Homeowners who bought using a 95% mortgage could save hundreds of pounds a month by using the equity in their properties to remortgage to a cheaper rate.
The gap in cost between the cheapest two-year fixed-rate deals at 70% and 85% loan-to-value (LTV) has narrowed to just 0.2% this month, down from 0.35% a year ago.
This means low-deposit buyers can make the most of the equity they’ve gained in their homes through mortgage payments and house price increases to switch to a lower LTV at the end of their fixed terms.
Here, we explain how to work out how much of your mortgage you’ve paid off, and offer advice on using the value of your home to switch to a better deal.
Fixed-rate mortgages: how much have I paid off?
In the first few years of paying off a mortgage, the majority of your mortgage payments are used to pay the interest on your loan, meaning the amount of capital you pay off will be relatively low.
Let’s say you bought your first home for £200,000 with a 5% deposit (£10,000) and took out a 30-year mortgage term, as is now common for first-time buyers.
In the tables below, we’ve based our calculations on a mortgage rate of 3.2%, the current average rate for a two-year fixed-rate 95% mortgage (according to data from Moneyfacts).
|Year||Opening balance||Annual interest||Capital repayment|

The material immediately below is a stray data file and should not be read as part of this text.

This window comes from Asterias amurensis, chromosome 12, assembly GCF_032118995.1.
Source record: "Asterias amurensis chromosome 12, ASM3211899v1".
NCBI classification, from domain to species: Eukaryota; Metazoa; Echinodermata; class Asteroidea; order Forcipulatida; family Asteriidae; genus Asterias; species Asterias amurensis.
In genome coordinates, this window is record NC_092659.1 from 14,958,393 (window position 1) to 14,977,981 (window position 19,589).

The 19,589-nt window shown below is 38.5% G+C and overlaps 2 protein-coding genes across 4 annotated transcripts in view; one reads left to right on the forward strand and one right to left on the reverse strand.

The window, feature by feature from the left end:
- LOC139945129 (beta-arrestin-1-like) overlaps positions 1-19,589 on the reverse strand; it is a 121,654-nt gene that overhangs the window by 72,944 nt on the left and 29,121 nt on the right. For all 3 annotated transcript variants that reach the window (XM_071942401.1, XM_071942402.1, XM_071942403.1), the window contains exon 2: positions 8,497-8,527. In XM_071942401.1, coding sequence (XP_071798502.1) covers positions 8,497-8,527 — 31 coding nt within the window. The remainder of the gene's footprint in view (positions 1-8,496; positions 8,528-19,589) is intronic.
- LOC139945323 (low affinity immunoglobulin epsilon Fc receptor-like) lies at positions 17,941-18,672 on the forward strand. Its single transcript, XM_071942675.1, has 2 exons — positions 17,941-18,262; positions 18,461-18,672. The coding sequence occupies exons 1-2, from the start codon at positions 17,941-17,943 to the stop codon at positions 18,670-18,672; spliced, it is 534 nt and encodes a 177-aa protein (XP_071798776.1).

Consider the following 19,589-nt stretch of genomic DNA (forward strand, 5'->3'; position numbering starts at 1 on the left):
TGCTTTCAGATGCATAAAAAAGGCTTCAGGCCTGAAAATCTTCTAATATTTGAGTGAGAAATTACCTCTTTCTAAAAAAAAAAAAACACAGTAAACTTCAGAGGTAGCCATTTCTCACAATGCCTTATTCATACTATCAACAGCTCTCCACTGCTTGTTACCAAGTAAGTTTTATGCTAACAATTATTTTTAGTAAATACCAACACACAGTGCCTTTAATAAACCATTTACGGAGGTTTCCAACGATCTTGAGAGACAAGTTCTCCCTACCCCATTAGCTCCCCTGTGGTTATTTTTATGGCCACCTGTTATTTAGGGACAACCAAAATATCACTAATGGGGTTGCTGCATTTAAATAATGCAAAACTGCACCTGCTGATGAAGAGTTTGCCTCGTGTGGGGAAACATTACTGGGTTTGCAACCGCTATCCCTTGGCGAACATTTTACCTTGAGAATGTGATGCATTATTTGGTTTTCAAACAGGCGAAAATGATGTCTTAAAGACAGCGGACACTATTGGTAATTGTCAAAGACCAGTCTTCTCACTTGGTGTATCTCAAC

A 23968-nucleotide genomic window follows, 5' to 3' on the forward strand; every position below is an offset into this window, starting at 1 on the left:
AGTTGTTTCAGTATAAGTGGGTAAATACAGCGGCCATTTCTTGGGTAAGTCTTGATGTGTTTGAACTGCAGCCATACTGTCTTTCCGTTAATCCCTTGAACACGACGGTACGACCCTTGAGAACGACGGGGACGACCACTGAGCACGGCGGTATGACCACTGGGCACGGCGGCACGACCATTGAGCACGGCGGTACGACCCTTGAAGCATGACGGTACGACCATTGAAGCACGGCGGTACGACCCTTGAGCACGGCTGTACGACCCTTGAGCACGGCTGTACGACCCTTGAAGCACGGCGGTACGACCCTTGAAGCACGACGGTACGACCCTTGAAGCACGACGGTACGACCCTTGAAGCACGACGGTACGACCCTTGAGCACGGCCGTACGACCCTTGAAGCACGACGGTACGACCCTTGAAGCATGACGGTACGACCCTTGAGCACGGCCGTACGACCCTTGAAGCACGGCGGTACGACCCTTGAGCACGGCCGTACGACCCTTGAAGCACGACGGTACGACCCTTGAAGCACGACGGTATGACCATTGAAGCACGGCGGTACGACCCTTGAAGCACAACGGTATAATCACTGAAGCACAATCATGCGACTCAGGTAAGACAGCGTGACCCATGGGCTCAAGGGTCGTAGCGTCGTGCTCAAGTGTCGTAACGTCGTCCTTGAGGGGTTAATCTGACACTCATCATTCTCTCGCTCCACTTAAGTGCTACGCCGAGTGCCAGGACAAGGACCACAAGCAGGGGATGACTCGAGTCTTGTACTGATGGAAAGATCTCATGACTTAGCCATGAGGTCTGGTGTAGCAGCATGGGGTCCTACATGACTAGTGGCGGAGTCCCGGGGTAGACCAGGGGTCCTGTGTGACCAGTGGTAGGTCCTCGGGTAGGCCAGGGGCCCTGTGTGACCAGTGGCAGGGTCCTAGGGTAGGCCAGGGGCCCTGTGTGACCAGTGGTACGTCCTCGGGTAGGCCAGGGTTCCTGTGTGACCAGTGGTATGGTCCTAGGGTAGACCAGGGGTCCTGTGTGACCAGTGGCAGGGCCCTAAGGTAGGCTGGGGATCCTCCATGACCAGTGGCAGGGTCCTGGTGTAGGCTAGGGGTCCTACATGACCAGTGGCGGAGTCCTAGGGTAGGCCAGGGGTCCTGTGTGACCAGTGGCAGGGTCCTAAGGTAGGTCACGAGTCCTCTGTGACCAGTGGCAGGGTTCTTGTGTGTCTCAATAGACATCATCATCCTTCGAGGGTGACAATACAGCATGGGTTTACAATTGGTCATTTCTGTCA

At the end of your two-year fixed-rate period, you’ll have paid off £7,797 of your £190,000 mortgage.
That means you’ll have built up an extra 4.1% equity in your property, taking your overall equity to 9.1% (including your 5% deposit).
While this means you own more of your property, you won’t have paid off enough to move to a lower 90% loan-to-value deal when you remortgage, where mortgage rates are lower.
This is where growth in your property’s value can help.
- Find out more: To learn more about payment structures, check out our guide on how mortgage payments work.
How house prices affect your equity
Over the past decade, homeowners have generally benefited from high ‘capital growth’ – the increase in capital value of property – though the market has begun to cool over the last 12 months. What might happen to values over the next few years is very much up in the air.
We don’t have a crystal ball, so to give you an idea of the effect of house price growth on remortgaging deals, we’ve used historic data from the Office for National Statistics (ONS) to model the impact of property price growth.
Remortgaging from 95% to 85%
In the past two years, the average sale price of a first-time buyer property in England has increased by 7.5%, according to the ONS.
So, let’s say the £200,000 house you bought two years ago is now worth £215,000.
When you come to remortgage, you’ll still have £182,203 left on your current mortgage (the original £190,000 loan minus your capital repayments of £7,797), but on a home that’s now worth £215,000, rather than £200,000.
This means that when you apply for a new deal, you’ll have equity of just over 16.5% (5% deposit, plus 4.1% in repayments and 7.5% capital growth)
This level of equity will theoretically allow you to replace your 95% LTV deal with an 85% mortgage.
Remortgaging at a lower LTV – best rates
Why does this matter? Mortgages at 85% LTV are much more attractively priced than 95% deals such as the one you initially took out.
And the gap in cost between 70% and 85% deals has closed significantly in the last year, meaning it’s a great time to shift into a lower bracket.
The chart below shows the cheapest initial rates on fixed-rate products at 85%, 90% and 95% LTV.